Sunday, September 26, 2010

Second Look at Holmes

This is going to be a piecemeal series, as I'm just posting crap as it occurs to me. Kinda like GADD blogging ;)

I can almost understand why Dragons are included in the monster section, as everyone loves to beat up on a "young" dragon and taking it's stuff. Besides, the name of the game is Dungeons & Dragons. But why the hell are Giants included? From Hill at 8 HD thru Storm at 15 HD, I can't see how a party could hope to defeat them. Besides, this is "Basic" D&D - killer DMs should be in the Expert Set, or the Advanced rules ;)

If they knew you were to "graduate" to AD&D after third level, might it have been easier to keep the class' HD in line with the new game? Oh, and perhaps stat bonuses too?

There are 4 references to Advanced Dungeons & Dragons in the first 7 pages... perhaps they could have lined the systems up a bit closer for compatibility? I mean, this was meant to lead one to AD&D.

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  1. One thing that has always disappointed me is the lack of new monster designs in the RPG industry as a whole.

    I just don't see a lot of innovation on this front. Seems like people just want to reskin Orcs and Gnolls and so on, instead of really make an awesome new moonster. Maybe they aren't creative enough I guess.

    I have some pretty cool new monster ideas in my head that I plan on unleashing one day. My advice to anyone who wants to think up monster designs is to spend more time watching nature documentaries. They are really good material for thinking up new ideas.

    I have been watching a lot more than I ever did before because my little girl is old enough now to stay focused on a nature documentary for like 15 minutes or so and learn all about a platypus or koala or something cute. So I have been trying to keep them on the tube instead of some drivel like SpongeBob.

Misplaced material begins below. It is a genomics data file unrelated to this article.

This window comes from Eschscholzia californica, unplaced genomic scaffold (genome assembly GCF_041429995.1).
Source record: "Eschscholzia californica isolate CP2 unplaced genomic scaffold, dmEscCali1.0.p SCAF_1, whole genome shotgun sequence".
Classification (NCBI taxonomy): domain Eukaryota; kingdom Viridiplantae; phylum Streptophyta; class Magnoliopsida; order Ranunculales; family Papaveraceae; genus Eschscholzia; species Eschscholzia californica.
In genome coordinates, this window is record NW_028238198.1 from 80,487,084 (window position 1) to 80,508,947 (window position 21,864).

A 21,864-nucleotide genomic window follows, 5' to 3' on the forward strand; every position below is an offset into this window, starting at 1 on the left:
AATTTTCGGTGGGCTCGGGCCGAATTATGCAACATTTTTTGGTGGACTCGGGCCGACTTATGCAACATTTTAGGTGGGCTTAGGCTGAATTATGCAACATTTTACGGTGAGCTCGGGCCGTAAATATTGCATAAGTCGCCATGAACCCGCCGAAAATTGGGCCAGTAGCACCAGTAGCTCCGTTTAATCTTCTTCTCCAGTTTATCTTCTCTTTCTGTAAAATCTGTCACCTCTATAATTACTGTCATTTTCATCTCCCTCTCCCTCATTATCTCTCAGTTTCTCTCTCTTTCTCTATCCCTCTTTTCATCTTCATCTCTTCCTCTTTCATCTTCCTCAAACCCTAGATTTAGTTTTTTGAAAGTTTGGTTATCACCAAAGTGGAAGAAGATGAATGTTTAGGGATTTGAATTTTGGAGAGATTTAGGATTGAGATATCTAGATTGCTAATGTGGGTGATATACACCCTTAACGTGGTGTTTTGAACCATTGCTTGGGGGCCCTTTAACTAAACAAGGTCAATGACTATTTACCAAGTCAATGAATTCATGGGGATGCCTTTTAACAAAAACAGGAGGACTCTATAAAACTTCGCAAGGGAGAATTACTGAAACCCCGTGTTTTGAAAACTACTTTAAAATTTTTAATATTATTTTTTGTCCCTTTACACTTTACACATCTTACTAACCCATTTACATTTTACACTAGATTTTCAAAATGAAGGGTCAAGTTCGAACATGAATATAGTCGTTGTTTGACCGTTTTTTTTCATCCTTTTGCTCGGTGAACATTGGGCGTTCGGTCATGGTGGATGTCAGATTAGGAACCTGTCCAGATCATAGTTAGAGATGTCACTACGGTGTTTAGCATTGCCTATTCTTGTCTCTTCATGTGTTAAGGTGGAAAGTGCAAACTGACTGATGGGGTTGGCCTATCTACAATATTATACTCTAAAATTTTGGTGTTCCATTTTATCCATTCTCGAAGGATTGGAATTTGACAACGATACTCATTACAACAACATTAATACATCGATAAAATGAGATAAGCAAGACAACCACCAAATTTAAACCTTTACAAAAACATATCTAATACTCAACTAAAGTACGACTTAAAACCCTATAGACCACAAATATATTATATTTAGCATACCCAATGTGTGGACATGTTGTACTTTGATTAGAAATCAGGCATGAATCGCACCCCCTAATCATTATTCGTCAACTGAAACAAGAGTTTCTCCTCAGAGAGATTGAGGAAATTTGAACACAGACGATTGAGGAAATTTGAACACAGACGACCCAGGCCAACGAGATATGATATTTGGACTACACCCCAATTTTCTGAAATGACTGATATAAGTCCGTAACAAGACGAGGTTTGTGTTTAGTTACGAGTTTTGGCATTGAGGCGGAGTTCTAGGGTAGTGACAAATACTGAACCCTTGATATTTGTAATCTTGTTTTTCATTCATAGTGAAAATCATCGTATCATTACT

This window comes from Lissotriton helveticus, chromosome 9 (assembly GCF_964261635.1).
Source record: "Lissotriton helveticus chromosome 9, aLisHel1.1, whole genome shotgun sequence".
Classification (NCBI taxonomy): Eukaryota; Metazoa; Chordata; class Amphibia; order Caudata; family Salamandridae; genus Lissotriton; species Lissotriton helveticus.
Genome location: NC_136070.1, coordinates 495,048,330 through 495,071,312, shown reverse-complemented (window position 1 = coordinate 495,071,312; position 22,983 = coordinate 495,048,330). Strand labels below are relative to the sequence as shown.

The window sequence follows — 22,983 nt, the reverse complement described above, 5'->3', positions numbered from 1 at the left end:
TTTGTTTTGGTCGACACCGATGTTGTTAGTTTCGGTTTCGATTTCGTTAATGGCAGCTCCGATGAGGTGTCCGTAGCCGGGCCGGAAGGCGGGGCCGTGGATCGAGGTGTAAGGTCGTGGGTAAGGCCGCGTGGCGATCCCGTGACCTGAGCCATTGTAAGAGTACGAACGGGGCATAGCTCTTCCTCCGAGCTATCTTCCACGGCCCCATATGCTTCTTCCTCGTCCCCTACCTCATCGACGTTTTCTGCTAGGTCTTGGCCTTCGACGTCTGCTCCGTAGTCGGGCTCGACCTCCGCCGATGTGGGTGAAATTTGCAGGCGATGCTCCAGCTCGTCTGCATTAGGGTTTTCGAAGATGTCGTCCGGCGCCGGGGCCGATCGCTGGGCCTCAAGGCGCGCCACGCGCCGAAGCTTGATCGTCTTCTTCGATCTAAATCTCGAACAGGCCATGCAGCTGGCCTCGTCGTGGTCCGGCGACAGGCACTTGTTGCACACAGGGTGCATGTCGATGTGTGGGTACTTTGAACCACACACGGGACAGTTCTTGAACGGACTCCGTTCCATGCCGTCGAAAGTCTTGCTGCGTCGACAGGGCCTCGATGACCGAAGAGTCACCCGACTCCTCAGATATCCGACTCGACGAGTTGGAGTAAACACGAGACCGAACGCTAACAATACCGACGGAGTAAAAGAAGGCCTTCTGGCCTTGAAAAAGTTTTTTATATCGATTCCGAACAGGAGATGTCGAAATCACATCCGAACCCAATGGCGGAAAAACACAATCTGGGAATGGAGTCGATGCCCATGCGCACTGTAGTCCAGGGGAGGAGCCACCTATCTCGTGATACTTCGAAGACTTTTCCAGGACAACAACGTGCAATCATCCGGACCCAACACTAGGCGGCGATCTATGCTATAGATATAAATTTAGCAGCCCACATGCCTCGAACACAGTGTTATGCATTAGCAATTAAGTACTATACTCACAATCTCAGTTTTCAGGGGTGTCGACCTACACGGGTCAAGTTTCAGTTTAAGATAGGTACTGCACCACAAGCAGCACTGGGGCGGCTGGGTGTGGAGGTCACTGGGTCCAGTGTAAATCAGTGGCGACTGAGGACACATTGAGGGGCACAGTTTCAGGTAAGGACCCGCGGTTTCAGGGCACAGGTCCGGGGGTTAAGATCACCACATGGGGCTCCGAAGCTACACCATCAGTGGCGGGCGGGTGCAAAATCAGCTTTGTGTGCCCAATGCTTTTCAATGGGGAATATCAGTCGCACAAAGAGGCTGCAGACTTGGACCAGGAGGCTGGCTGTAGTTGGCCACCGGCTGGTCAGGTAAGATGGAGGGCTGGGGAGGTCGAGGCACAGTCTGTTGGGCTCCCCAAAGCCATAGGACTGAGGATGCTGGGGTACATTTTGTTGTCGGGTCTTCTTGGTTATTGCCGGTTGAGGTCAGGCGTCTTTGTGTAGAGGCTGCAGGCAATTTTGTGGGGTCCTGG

2. The references to AD&D are ex post facto additions by someone at TSR, not Holmes. As written, the Basic Set is an intro to OD&D, with which it is very much in line. Holmes intended his book to be an edit of the LBBs, not a lead-in to AD&D, which is how TSR tried to market the game and how a lot of people, including my younger self, took it, but it's not.

  3. A Giant may be able to crush the party, but like Dragons, they are great for talking to and negotiating with.

    Something like a Black Pudding in the monster list, I would have more trouble with.

  4. I thank everyone for the great responses, and James for the info.

    James, if the Witch was a Holmes invention, and is only mentioned in reference to AD$D, he must have had some idea this was going to be used aced a vehicle to AD&D

  5. Giants are a favorite of fairy tales and fiction they provide a great example of how bad monsters can get. Some monsters are useful to teach players to sneak, run away or talk.
    10 or so 1st to 3rd level pcs can also take on a giant if they are careful and have found a few choice magic items like the fireball wand.

    Purple worms are an unholy nightmare and they are in the holmes edited basic. One of my longest running PCs at 1st level (fighter) leaped onto the back of one with a two handed sword and finished the beast after a wild ride.

    Heroes are heroes, most get to die a few don't. The tough monsters make the winners more impressive and the losers a bit more encouraged for a heroic death.

  6. James, if the Witch was a Holmes invention, and is only mentioned in reference to AD&D, he must have had some idea this was going to be used aced a vehicle to AD&D

    You're correct that if, as is usually surmised, the witch was a Holmes invention (based in part on the popularity of such a sub-class in fandom, as evidenced in early issues of The Dragon), he had to have known there'd be some connection between the Basic Rules and AD&D. The impression I get is that, at that stage -- remember the Blue Book came out before the PHB was published and probably even written -- "Advanced Dungeons & Dragons" was likely imagined as a book of advanced options, a kind of add-on to OD&D that brought greater complexity to the table for those who wanted it. The idea that it would be a separate game in its own right was probably not yet widely known or accepted.


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